|Integrative||Present the state of the science, contribute to theory development, and have direct applicability to practice and policy (Whittemore & Knafl, 2005).||As comprehensive as possible||Some quality assessment, but it may not be possible to assess quality on all types of included evidence||Tables, diagrams, and narrative||Covering diverse methodologies (theoretical, empirical, experimental, non-experimental).|
|Mapping||Maps and categorizes existing literature in order to identify gaps for primary research.||Tends to be comprehensive. May be limited by time and scope constraints.||Does not include formal quality assessment.||Graphs and/or tables||Defining the literature in a topic area.|
|Scoping||Sometimes thought of as the pre-work for a systematic review. Aims to identify nature and extent of research evidence (usually includes ongoing research).||As comprehensive as possible. Determined by time and scope.||Does not include formal quality assessment.||Primarily tables, some narrative.||Exploring the literature, rather than answering a specific question.|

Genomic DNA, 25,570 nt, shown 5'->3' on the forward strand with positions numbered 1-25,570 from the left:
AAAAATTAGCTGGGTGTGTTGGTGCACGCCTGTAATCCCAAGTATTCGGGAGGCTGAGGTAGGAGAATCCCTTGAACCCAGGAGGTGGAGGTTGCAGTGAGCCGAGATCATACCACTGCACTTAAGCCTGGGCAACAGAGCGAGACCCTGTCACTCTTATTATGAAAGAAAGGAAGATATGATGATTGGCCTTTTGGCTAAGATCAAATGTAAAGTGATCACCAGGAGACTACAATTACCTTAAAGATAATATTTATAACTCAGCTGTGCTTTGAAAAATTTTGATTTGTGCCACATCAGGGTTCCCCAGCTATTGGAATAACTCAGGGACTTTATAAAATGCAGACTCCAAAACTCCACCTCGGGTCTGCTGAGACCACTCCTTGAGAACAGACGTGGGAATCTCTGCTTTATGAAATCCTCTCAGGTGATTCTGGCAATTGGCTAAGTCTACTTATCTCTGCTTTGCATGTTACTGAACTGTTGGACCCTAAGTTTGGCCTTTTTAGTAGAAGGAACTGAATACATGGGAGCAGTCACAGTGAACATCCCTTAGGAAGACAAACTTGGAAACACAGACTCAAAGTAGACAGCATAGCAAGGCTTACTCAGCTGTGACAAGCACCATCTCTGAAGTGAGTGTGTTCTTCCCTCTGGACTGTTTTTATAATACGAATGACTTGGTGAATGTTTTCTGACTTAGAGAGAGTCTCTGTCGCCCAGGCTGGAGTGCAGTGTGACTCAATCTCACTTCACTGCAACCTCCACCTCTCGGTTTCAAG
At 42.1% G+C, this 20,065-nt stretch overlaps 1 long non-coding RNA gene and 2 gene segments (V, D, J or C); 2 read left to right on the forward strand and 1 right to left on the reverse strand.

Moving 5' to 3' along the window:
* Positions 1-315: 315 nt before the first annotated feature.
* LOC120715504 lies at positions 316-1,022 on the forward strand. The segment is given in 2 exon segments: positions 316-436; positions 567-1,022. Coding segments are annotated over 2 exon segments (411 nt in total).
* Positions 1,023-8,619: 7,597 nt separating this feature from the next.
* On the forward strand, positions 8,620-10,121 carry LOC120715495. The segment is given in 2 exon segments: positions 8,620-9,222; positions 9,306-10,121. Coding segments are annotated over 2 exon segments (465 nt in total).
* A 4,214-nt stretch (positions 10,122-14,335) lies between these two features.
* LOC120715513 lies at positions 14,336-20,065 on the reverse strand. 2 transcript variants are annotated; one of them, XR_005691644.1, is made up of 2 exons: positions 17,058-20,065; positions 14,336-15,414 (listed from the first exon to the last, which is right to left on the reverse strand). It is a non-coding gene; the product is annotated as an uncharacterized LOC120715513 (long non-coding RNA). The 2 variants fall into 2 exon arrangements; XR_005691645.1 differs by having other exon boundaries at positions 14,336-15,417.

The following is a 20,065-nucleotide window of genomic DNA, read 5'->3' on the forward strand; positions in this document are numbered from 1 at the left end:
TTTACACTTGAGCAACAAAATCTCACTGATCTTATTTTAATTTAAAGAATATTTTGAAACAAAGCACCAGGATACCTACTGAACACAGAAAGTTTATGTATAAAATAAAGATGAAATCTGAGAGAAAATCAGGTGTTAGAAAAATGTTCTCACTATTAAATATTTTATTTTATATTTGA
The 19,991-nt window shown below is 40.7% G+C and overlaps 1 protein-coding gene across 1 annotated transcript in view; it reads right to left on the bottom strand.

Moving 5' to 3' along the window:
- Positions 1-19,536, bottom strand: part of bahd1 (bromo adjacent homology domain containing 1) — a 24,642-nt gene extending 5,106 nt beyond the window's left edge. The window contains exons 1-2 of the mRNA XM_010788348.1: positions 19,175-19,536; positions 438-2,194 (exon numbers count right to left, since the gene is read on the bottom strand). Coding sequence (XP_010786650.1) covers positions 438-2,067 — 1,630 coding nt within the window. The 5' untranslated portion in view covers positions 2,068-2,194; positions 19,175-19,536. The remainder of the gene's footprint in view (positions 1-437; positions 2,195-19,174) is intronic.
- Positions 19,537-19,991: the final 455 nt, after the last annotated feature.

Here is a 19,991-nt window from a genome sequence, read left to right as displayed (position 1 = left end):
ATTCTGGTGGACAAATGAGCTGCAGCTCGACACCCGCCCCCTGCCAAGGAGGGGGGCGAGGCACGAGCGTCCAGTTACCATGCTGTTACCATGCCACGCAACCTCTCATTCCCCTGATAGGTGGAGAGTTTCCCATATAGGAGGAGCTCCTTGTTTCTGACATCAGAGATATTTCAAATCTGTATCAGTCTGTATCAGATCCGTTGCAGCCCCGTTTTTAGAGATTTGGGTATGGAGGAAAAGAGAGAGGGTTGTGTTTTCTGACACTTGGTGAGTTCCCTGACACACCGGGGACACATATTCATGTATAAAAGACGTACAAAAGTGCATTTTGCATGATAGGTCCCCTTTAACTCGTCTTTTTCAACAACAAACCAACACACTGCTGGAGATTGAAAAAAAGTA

|Rapid||Assesses what is already known about a policy or practice issue. Uses many of the systematic review methods, but often abridge due to time constraints.||As comprehensive as possible within the given time.||Includes formal assessment as possible within time constraints.||Narrative, tables||Making healthcare decisions, using evidence synthesis, when there is a time crunch|
|Seeks to answer "what works for whom in what circumstances, in what respects and how?" Complex interventions are not separated from delivery contexts.||After identifying and defining program theories, qualitative and quantitative data is gathered from a variety of sources.||Quality is assessed to determine suitability||Typically narrative, can be graphical and tabular||Policy and public service|
|Umbrella||A review of reviews. Compiles evidence from multiple reviews into one.||Identifies relevant reviews. Does not search for primary studies.||Assesses included studies for quality. Includes quality assessment of included reviews.||Graphs, tables, and narrative||Umbrella reviews provide a ready means for decision makers in healthcare to gain a clear understanding of a broad topic area. (Aromataris, et al., 2015)|
Adapted from Grant, M. J. & Booth, A. (2009). A typology of reviews. Health Information and Libraries Journal. 29, 91-108.